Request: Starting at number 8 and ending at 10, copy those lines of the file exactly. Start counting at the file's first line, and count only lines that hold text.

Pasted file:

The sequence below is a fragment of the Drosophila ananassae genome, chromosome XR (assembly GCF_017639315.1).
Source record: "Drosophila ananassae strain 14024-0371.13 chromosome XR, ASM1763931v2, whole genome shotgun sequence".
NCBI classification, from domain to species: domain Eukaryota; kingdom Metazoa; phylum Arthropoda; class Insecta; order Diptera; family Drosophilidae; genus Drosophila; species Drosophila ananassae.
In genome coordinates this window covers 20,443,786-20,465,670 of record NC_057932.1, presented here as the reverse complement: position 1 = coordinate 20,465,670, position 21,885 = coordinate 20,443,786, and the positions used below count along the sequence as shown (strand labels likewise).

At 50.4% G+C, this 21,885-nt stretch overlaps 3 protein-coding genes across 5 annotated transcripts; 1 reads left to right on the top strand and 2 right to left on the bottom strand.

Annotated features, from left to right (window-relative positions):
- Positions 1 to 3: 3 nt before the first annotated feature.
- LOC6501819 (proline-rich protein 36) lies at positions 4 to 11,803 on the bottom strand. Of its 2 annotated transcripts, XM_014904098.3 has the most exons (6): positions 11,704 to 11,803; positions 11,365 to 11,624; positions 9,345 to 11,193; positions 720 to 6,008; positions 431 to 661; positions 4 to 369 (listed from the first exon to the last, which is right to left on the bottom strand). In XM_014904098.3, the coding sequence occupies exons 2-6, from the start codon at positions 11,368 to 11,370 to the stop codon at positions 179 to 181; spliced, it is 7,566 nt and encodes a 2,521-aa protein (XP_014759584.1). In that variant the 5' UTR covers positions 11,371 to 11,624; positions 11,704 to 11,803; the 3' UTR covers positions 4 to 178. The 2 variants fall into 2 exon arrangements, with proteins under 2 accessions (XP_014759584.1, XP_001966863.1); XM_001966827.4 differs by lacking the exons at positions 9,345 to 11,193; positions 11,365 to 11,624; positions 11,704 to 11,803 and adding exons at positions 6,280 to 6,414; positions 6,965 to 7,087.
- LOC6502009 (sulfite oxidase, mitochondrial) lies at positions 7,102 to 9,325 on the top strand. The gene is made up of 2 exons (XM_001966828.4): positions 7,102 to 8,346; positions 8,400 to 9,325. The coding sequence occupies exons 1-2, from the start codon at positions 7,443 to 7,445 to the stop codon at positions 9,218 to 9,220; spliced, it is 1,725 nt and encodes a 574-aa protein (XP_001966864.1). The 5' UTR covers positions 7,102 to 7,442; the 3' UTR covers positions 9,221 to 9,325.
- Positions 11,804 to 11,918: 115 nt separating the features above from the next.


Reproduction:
- LOC6501819 (proline-rich protein 36) lies at positions 4 to 11,803 on the bottom strand. Of its 2 annotated transcripts, XM_014904098.3 has the most exons (6): positions 11,704 to 11,803; positions 11,365 to 11,624; positions 9,345 to 11,193; positions 720 to 6,008; positions 431 to 661; positions 4 to 369 (listed from the first exon to the last, which is right to left on the bottom strand). In XM_014904098.3, the coding sequence occupies exons 2-6, from the start codon at positions 11,368 to 11,370 to the stop codon at positions 179 to 181; spliced, it is 7,566 nt and encodes a 2,521-aa protein (XP_014759584.1). In that variant the 5' UTR covers positions 11,371 to 11,624; positions 11,704 to 11,803; the 3' UTR covers positions 4 to 178. The 2 variants fall into 2 exon arrangements, with proteins under 2 accessions (XP_014759584.1, XP_001966863.1); XM_001966827.4 differs by lacking the exons at positions 9,345 to 11,193; positions 11,365 to 11,624; positions 11,704 to 11,803 and adding exons at positions 6,280 to 6,414; positions 6,965 to 7,087.
- LOC6502009 (sulfite oxidase, mitochondrial) lies at positions 7,102 to 9,325 on the top strand. The gene is made up of 2 exons (XM_001966828.4): positions 7,102 to 8,346; positions 8,400 to 9,325. The coding sequence occupies exons 1-2, from the start codon at positions 7,443 to 7,445 to the stop codon at positions 9,218 to 9,220; spliced, it is 1,725 nt and encodes a 574-aa protein (XP_001966864.1). The 5' UTR covers positions 7,102 to 7,442; the 3' UTR covers positions 9,221 to 9,325.
- Positions 11,804 to 11,918: 115 nt separating the features above from the next.